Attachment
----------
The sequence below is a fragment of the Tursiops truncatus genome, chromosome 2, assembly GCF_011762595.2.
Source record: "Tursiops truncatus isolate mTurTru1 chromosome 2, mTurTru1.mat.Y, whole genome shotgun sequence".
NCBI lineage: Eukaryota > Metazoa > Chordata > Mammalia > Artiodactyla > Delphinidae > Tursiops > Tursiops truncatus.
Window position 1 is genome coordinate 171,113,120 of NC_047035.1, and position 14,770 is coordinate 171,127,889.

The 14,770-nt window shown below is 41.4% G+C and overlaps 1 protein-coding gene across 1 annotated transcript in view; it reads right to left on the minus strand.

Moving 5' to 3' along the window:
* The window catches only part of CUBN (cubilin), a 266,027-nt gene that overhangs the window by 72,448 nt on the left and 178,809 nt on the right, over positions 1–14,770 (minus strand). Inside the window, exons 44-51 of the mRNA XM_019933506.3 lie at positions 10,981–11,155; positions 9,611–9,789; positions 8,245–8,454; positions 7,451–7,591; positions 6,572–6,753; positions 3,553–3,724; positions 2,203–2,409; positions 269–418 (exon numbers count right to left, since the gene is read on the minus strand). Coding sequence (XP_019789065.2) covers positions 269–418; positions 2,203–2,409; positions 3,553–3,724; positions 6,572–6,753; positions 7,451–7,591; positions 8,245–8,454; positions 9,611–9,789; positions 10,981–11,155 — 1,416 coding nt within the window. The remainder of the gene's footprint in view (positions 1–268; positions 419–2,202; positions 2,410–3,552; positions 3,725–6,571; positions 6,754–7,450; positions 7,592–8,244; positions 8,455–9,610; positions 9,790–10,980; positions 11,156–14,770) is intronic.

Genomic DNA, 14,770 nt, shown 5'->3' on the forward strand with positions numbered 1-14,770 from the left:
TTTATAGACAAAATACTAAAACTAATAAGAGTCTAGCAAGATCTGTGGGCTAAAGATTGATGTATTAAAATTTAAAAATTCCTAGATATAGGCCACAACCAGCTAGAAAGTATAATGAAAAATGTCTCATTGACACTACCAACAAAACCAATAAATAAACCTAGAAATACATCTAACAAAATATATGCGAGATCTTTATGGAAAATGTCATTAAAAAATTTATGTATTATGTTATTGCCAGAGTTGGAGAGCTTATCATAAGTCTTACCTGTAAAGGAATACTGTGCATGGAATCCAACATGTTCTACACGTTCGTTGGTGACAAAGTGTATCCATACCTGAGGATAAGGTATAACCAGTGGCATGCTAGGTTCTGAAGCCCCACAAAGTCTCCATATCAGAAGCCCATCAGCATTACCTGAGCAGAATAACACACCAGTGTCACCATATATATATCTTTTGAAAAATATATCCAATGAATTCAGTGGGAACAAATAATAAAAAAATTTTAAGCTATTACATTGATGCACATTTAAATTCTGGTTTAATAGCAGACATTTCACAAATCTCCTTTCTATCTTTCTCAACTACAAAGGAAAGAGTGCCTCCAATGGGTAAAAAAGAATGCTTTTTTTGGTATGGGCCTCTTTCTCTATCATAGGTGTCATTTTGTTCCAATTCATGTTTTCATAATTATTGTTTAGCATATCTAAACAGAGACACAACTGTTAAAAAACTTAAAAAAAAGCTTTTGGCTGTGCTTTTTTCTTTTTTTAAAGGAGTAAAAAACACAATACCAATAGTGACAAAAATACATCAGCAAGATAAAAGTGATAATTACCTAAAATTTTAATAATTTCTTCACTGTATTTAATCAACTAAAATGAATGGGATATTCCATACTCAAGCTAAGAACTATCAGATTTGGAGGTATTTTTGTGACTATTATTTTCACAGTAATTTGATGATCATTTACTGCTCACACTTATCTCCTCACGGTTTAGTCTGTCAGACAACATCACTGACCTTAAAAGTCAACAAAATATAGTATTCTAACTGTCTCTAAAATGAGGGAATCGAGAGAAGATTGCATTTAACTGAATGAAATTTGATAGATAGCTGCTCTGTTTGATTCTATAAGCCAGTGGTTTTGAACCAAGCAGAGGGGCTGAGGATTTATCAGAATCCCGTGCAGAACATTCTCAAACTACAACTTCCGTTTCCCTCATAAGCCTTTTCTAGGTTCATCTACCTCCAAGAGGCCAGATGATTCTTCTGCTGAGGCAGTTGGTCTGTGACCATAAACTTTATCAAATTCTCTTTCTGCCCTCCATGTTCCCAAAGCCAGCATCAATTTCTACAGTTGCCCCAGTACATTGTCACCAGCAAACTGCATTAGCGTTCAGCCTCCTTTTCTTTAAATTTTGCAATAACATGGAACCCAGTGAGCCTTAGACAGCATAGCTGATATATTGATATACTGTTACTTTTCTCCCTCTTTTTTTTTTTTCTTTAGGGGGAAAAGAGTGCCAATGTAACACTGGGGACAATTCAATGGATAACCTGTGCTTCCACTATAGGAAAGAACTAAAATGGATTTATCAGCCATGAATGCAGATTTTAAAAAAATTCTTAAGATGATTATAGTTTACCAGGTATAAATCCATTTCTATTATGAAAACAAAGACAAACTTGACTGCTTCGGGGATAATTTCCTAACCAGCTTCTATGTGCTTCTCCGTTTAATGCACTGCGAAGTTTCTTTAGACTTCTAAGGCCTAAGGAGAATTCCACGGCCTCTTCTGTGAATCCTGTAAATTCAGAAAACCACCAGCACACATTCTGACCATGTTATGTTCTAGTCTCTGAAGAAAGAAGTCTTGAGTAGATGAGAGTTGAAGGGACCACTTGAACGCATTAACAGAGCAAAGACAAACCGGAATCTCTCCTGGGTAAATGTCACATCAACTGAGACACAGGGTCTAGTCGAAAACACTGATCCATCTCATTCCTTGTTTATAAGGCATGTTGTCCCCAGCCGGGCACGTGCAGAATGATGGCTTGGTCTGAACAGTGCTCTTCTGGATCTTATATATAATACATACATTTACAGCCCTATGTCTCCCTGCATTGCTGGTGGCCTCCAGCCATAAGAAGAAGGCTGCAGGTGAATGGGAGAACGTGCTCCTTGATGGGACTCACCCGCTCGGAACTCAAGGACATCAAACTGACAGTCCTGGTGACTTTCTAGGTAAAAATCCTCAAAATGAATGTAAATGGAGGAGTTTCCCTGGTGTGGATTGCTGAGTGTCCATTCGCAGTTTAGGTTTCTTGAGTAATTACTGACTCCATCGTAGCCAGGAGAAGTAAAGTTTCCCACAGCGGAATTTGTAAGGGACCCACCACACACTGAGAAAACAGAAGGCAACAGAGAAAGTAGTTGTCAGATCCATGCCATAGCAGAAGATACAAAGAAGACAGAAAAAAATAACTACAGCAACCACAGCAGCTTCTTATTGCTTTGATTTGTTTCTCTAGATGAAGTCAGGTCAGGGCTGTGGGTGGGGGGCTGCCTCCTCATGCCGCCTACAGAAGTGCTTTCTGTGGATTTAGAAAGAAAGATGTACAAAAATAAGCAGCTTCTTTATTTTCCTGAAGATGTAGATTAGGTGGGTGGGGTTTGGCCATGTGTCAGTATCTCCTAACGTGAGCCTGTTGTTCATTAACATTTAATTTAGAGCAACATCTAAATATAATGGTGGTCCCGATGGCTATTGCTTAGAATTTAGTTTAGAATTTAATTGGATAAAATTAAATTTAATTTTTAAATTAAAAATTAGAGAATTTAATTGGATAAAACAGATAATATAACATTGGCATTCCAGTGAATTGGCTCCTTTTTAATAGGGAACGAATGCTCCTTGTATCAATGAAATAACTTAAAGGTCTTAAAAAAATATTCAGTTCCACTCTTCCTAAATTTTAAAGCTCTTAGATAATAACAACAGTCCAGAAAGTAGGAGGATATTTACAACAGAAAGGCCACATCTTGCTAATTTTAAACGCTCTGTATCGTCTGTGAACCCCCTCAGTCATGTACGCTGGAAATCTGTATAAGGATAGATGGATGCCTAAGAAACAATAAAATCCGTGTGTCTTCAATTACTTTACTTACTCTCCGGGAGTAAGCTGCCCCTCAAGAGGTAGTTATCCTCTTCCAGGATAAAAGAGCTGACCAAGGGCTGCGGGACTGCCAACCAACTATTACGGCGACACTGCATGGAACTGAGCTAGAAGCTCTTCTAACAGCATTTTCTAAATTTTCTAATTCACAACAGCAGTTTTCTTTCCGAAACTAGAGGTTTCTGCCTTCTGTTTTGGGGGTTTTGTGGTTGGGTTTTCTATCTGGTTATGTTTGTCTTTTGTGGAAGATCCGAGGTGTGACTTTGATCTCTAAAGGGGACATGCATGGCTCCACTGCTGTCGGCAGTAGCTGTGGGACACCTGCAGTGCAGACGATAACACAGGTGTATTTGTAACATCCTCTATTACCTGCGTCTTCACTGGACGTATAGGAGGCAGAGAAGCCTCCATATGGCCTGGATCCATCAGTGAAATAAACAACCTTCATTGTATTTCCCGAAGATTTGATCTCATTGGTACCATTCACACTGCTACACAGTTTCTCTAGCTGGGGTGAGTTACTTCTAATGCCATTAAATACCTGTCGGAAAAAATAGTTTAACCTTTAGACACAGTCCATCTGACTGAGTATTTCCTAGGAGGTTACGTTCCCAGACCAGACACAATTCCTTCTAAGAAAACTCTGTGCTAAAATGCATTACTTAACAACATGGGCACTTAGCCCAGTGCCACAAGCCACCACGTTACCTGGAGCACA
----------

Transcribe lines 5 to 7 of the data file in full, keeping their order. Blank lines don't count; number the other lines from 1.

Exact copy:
The 14,770-nt window shown below is 41.4% G+C and overlaps 1 protein-coding gene across 1 annotated transcript in view; it reads right to left on the minus strand.

Moving 5' to 3' along the window:
* The window catches only part of CUBN (cubilin), a 266,027-nt gene that overhangs the window by 72,448 nt on the left and 178,809 nt on the right, over positions 1–14,770 (minus strand). Inside the window, exons 44-51 of the mRNA XM_019933506.3 lie at positions 10,981–11,155; positions 9,611–9,789; positions 8,245–8,454; positions 7,451–7,591; positions 6,572–6,753; positions 3,553–3,724; positions 2,203–2,409; positions 269–418 (exon numbers count right to left, since the gene is read on the minus strand). Coding sequence (XP_019789065.2) covers positions 269–418; positions 2,203–2,409; positions 3,553–3,724; positions 6,572–6,753; positions 7,451–7,591; positions 8,245–8,454; positions 9,611–9,789; positions 10,981–11,155 — 1,416 coding nt within the window. The remainder of the gene's footprint in view (positions 1–268; positions 419–2,202; positions 2,410–3,552; positions 3,725–6,571; positions 6,754–7,450; positions 7,592–8,244; positions 8,455–9,610; positions 9,790–10,980; positions 11,156–14,770) is intronic.